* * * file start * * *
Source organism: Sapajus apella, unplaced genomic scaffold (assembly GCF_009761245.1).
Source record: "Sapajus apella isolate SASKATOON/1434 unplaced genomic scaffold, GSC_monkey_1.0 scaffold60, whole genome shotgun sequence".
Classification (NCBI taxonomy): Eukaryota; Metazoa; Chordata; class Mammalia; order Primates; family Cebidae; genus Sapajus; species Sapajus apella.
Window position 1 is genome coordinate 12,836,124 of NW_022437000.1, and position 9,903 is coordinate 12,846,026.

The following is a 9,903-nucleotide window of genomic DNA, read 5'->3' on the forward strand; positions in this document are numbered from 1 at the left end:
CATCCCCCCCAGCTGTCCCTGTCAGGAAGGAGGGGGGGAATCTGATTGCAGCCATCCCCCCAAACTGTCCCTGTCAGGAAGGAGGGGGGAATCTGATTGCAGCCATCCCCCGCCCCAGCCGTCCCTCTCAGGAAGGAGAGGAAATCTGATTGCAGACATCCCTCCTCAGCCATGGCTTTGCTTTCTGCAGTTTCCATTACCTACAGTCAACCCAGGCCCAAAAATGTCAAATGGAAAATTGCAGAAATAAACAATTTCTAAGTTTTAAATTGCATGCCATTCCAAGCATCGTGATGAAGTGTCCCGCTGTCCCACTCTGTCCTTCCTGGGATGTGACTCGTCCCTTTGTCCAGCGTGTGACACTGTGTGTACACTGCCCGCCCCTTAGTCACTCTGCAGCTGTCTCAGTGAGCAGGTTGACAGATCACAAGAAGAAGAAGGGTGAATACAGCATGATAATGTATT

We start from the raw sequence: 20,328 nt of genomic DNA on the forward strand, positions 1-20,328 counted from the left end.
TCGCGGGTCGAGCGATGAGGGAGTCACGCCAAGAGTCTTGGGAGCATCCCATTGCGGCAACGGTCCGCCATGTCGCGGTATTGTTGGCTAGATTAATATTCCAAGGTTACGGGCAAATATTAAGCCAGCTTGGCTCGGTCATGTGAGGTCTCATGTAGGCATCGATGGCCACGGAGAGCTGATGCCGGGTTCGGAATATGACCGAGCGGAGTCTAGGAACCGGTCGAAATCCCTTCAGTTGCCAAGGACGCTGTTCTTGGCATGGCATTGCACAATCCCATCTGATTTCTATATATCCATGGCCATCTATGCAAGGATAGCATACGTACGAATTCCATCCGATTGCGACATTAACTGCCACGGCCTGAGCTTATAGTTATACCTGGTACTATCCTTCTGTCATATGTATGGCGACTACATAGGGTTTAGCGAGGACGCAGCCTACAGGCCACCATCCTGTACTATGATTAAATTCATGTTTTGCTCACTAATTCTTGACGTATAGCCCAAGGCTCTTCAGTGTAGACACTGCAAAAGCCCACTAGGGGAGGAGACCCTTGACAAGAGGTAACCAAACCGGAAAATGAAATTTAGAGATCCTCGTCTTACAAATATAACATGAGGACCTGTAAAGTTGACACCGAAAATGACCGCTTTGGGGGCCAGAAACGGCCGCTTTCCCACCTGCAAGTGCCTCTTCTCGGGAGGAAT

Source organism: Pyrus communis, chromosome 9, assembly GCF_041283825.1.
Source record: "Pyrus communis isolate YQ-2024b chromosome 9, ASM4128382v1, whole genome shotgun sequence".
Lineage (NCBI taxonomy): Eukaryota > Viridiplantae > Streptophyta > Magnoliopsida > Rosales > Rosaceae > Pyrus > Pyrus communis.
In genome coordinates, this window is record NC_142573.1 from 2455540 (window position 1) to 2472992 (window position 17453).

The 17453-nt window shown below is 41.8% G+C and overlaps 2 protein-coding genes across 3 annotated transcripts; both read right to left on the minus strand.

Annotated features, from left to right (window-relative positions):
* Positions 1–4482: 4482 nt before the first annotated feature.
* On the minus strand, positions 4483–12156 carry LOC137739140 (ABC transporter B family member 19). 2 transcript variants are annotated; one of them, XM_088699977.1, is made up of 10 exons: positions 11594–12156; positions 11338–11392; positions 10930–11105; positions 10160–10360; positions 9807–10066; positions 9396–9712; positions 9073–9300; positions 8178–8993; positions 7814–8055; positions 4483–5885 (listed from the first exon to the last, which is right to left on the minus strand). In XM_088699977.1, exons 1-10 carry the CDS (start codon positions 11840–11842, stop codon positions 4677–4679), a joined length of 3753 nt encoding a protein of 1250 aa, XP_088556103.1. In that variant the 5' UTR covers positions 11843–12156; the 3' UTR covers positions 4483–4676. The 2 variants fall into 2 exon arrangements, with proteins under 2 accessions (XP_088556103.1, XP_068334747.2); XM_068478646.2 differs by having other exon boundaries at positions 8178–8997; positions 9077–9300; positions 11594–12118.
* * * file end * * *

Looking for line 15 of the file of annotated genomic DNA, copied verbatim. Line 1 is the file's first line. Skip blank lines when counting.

* Positions 1–4482: 4482 nt before the first annotated feature.